Like most countries, crime rates tend to be higher in the bigger cities than in rural areas, but serious crime in Brussels is low. However, petty crimes such as muggings, bag snatching and pickpocketing are common - especially in tourist areas - so it's important to use common sense when you're out and about.
Some suburban neighbourhoods in the major cities can be on the dodgy side, but most travellers are unlikely to spend much time in these areas. If you do find yourself off the chocolate-beer-chips trail, make sure you know which parts of town to avoid, particularly at night.
In Brussels, be wary in Schaarbeek, Brussels North, Brussels Center, Molenbeek and Anderlecht if possible.
There have been reports of visitors being threatened with violence in the popular Parc de Bruxelles/Warandepark, between the Royal Palace and Belgian Parliament. If you are robbed in this part of town, there is a police station next to the gate in front of the Belgian Parliament, on the right side as you leave the park. Most of the policemen here speak French, Dutch and English.
In Antwerp, avoid the areas around the port and docks.
Industrial cities like Liege and Charleroi near Brussels, where some of the low-cost carriers land, have some of the highest crime rates in Belgium. Keep an eye on your belongings and stick to well-lit, crowded areas.
One of the most convenient ways to get to and around Belgium is by train, so you're likely to spend a fair bit of time in its train stations. Gadgets like mobile phones, iPods, mp3 players and laptops are lifesavers on long journeys but they can also make you a target for theft, so never leave your belongings unattended at stations.
This is particularly the case at major stations like the North Station (Noordstation or Gare du Nord), Central Station (Centraal Station or Gare Central) and the South Station (Zuidstation or Gare du Midi), which is the primary international train hub.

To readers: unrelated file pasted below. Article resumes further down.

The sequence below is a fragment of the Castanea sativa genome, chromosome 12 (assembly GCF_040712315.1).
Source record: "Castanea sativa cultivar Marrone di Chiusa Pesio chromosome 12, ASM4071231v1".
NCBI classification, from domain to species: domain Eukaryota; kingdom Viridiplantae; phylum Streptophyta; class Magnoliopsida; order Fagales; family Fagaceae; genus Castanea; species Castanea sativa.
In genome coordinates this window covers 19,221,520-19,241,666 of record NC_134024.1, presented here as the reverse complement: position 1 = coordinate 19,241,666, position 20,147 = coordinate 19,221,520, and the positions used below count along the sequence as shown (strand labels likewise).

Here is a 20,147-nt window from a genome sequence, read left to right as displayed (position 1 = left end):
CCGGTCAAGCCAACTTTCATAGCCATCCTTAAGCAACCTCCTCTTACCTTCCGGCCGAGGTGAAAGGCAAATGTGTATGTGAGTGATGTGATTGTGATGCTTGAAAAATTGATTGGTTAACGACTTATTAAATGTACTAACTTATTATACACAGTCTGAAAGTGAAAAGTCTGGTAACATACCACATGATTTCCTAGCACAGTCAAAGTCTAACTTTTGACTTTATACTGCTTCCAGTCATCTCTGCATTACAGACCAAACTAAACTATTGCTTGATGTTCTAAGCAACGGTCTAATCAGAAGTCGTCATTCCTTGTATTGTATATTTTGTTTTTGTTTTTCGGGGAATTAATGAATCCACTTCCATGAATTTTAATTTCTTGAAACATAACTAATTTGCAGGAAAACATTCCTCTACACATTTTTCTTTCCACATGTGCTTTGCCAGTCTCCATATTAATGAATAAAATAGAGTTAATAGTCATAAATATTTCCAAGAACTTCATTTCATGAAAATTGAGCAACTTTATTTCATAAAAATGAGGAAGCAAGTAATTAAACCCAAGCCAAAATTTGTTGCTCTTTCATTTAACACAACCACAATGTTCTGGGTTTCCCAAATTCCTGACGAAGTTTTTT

These stations are not located in the nicest parts of town so avoid hanging around them at night time, especially if you're on your own.
Once your train arrives you may be ready to jump on and zone out but it's a good idea to keep an eye on your belongings here as well. Pickpockets have been reported to operate on international trains, mainly between Paris-Brussels and Amsterdam-Brussels.
Avoid placing bags on overhead racks where thieves can easily grab them when you're not looking. There have also been reports of bags being stolen from the racks at the end of carriages, normally just before the doors close for the train to depart.
Petty crime is also common around the Grand Place and on the metro, buses, trams and in shops, with many thieves looking for small, high-value items like mobile phones and iPods.
Professional thieves often work in teams of two or three and use a range of techniques to distract their victims such as asking for directions, spilling food or drink, or telling them someone has spilled something on their clothes. There have also been reports of small groups of young men preying on tired and bewildered tourists in metro stations, commonly at night.
An increasing problem, particularly Brussels, is theft from moving or parked cars.
Thieves position themselves at traffic lights, or pull up on a motor bike, to scan for valuables in stopped cars. If they see a handbag, wallet or other valuable item, they'll smash the window and steal it in seconds.
It's a good idea to hide your valuables out of sight and drive with the windows up and doors locked.
To avoid theft while your car is unattended, park in secure areas or parking garages where possible.
Sadly, terrorism has reared its ugly head in Belgium, particularly in the past 2 years. Generally, Belgium is a safe place to travel however it pays to be alert while travelling around. Find about the latest travel warnings for Belgium here.
If you do become a victim of serious or petty crime, contact the nearest police station straight away and obtain a police report, as you'll need this for a replacement passport or insurance claim. The local number in Belgium is 101 for emergencies requiring police assistance, or 112 for all other emergencies.